Saturday, December 28, 2019

Tinsel Quilt

I recently finished one of my oldest WIPs, started in Spring of 2012. This quilt has a long story. I was a new quilter and I had just joined the Central Jersey Modern Quilt Guild and signed up for my very first workshop with Kaffe Fassett.

I was so new to quilting that I did not even have a fabric stash or had never heard of Kaffe Fassett. Apparently the quilt was all about playing with color, mostly large florals was what I had taken away from theme of the workshop. We needed to bring 20-30 fat quarters of large to small scale floral fabric.

I had not yet discovered online fabric shopping and bought most of my fabric at a local fabric store on Route 22 in NJ. They carried a lot of traditional quilting fabric along with some Amy Butler fabric. I loved her fabric and picked up pretty much a fat quarter each of everything they had in stock. I imagined the color theme of the quilt to be blue, green and yellow and shopped accordingly. Armed with my now a large collection of blue, green and yellow fabric I showed up for the workshop.

This is where the it went down hill for me. I had no idea Kaffe Fassett had his own extensive collection of fabric or that he was such a prolific quilt maker. I was the only one at the workshop with non Kaffe fabric. Most others were fully aware of his extensive body of work which I was just discovering at the workshop. My stack of fabrics did not have enough color variation and just did not have that oomph that the pattern required. At the end of the day I had come up with this. I even bought some more fabric at the workshop that had pops of pink and red in it which brought some variation to my set of fabrics.

This arrangement on the design wall did not resonate with me and I was not sure I had it in me to complete the quilt. I brought home the pieces I had cut out along with the rest of the fabric and it just lay there as I had no idea what to do with it.

As my quilting skills grew over the years and I became more proficient with color and value in quilts I knew the only way to tackle this is to pick a pattern where I would cut up the fabric in small pieces. The big bold prints would bring a lot of movement and color variation to the quilt. Then I was on a look out for a quilt pattern that required a lot of small pieces when I saw the Tinsel quilt pattern by Cotton and Steel in a quilting catalog.

@copyright Cotton and Steel

Then I cut up all the fabric and here is my version of quilt.

The variations in color along with the pops of red gives it a nice movement. I did orange peel quilting as the 2" squares provide a nice grid for the peels. Added a candy stripe binding to give it an extra pop of color. I backed it with a vintage sheet that I have been hoarding for a while now. Also added a label on the binding.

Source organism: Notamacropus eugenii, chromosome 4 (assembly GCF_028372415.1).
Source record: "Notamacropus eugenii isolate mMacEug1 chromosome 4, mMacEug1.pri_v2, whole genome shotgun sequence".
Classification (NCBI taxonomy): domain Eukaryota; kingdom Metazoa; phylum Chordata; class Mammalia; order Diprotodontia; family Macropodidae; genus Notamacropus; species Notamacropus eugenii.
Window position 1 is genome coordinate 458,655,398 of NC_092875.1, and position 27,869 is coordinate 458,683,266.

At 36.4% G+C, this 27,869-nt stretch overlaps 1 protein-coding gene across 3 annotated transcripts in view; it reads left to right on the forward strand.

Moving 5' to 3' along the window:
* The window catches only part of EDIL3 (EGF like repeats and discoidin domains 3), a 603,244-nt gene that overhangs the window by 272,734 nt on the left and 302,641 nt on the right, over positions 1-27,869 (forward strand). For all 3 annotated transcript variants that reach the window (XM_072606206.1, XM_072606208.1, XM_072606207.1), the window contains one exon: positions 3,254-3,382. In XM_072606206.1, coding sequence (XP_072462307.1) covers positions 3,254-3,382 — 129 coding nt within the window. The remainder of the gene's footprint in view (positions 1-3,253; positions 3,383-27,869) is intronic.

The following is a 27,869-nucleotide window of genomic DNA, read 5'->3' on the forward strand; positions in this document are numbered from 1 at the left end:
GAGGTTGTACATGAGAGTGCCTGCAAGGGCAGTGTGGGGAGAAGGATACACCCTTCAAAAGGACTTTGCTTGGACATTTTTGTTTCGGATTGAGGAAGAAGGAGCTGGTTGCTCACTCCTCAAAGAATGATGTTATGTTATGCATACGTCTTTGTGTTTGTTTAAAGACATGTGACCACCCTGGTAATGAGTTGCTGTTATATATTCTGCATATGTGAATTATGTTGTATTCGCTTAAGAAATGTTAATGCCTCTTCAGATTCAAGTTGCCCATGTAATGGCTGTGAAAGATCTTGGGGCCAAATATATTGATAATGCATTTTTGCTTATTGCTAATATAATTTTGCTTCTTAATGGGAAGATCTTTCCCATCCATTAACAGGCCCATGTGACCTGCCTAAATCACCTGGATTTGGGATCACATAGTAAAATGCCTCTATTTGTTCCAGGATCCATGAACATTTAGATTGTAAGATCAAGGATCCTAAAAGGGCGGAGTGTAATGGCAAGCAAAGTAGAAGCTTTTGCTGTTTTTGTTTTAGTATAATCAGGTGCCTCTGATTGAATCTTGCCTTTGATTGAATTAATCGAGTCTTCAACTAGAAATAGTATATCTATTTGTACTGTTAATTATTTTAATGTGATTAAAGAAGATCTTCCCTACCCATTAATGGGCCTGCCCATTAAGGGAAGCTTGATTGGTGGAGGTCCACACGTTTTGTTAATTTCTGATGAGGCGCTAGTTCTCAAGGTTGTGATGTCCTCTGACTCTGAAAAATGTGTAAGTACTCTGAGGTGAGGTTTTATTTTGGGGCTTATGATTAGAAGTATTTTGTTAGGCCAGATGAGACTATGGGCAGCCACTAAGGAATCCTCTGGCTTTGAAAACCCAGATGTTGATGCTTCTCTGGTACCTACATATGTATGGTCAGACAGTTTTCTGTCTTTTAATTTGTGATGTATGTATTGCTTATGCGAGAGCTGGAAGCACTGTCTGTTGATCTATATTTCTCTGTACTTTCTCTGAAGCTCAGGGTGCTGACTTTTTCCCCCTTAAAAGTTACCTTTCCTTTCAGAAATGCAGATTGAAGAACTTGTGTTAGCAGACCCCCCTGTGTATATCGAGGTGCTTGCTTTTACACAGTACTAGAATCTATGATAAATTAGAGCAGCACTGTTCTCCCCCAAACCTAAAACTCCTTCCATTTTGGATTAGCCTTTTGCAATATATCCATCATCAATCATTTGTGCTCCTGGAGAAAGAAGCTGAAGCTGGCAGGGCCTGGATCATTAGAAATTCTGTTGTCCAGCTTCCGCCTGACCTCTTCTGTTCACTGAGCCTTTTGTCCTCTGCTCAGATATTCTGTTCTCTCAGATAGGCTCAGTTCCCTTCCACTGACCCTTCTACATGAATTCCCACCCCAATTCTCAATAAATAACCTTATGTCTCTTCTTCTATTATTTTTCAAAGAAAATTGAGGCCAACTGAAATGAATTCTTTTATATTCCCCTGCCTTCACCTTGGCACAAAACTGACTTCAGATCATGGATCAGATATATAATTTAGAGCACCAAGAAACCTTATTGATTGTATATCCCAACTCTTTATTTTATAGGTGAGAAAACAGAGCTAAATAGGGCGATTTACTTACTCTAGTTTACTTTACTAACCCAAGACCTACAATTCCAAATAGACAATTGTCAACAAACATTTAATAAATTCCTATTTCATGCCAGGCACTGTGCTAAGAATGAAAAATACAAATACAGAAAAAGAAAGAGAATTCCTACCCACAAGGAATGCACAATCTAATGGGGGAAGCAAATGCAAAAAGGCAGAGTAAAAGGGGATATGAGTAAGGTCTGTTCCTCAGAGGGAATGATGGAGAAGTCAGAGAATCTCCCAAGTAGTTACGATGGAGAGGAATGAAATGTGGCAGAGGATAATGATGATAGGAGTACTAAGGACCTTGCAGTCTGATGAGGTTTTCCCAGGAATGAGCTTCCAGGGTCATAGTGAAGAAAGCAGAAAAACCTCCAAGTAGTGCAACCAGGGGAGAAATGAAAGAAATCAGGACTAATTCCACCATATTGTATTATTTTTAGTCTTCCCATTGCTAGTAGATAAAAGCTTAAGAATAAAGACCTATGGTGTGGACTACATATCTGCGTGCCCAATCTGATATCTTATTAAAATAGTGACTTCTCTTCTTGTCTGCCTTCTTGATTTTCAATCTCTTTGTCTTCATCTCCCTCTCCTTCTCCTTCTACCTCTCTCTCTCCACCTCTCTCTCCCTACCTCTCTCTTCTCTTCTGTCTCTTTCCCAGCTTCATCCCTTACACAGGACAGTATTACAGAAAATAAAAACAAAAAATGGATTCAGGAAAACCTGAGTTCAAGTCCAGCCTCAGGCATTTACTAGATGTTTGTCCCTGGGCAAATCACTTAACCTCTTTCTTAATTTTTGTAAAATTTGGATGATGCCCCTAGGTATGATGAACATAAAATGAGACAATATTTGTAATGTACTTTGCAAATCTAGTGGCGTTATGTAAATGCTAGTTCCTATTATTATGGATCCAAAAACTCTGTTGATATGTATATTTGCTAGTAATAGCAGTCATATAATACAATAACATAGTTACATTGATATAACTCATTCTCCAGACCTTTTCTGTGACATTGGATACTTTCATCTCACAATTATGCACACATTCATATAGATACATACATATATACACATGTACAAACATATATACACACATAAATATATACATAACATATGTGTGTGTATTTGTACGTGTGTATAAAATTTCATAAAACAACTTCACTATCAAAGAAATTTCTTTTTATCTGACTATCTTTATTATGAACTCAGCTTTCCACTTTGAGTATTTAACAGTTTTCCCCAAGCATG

It is a fairly large quilt at 84" x 84" and is already being put to good use at home. It is a constant reminder of how far I have come with my skills.

Sunday, September 22, 2019

Star Cake Quilt

I needed a quilt for a colleagues baby and I had whole six months to get to it. Obviously I started making the quilt the morning of and finished it in the nick of time. I used a free pattern by Fat Quarter Shop called Star Cakes to come up with the blocks. It went together pretty quick and for a last minute thing I do like how it turned out.

Courthouse Color Play Quilt

I took a workshop by Krista Hennebury called 'Courthouse Color Play'. This involved making an improv courthouse block quilt. I was still on the extreme color kick and decided to use all my solid scraps for this one. I simply picked one color after another hoping that it would all come together in the end. Obviously it needed a black & white binding to contrast with the colors and some hand quilting!

Sunday, September 15, 2019

Quarter Log Cabins

When I saw Alison Glass's Kaleidoscope collection of shot cottons I had to try them. However I definitely don't need more fabric so decided to order a charm pack and experience the saturated colors and texture in person. When they arrived I could not just let them sit and decided to make tiny quarter log cabins from them. I just randomly paired colors with differing values and sewed a few blocks and this is what I got in the end.

I see a lot of this fabric in my future.

Monday, January 21, 2019


Last summer I took a quilt workshop with Sujata Shah where we followed techniques outlined in her book Cultural Fusion Quilts. Sujata is inspired by the tribal quilts of India which are very bright and cheerful. This is my version of a cultural fusion quilt. I decided to name this quilt "Carnival", it is truly a riot of color.

All the blocks are cut freehand and the idea is to make a different sets of blocks and then combine them together. I made a few blocks at the workshop, but carried with me some blocks that I had made earlier and was not quite sure what to do with them. 

Tribal Indian quilts are usually very colorful and tactile with mirrors, pom-poms, buttons, shells and what else. I decided to follow that prompt and do the same with my quilt. I added a prairie point edge which ties all the colors together. 

I quilted it in sections, each time using a different technique. I tied the center blocks. Machine quilted the strips, button tied the cross blocks and hand quilted the rest. Finally added pom-poms to the four corners. I was tempted to add mirrors but refrained...:)

Here are a few more pictures.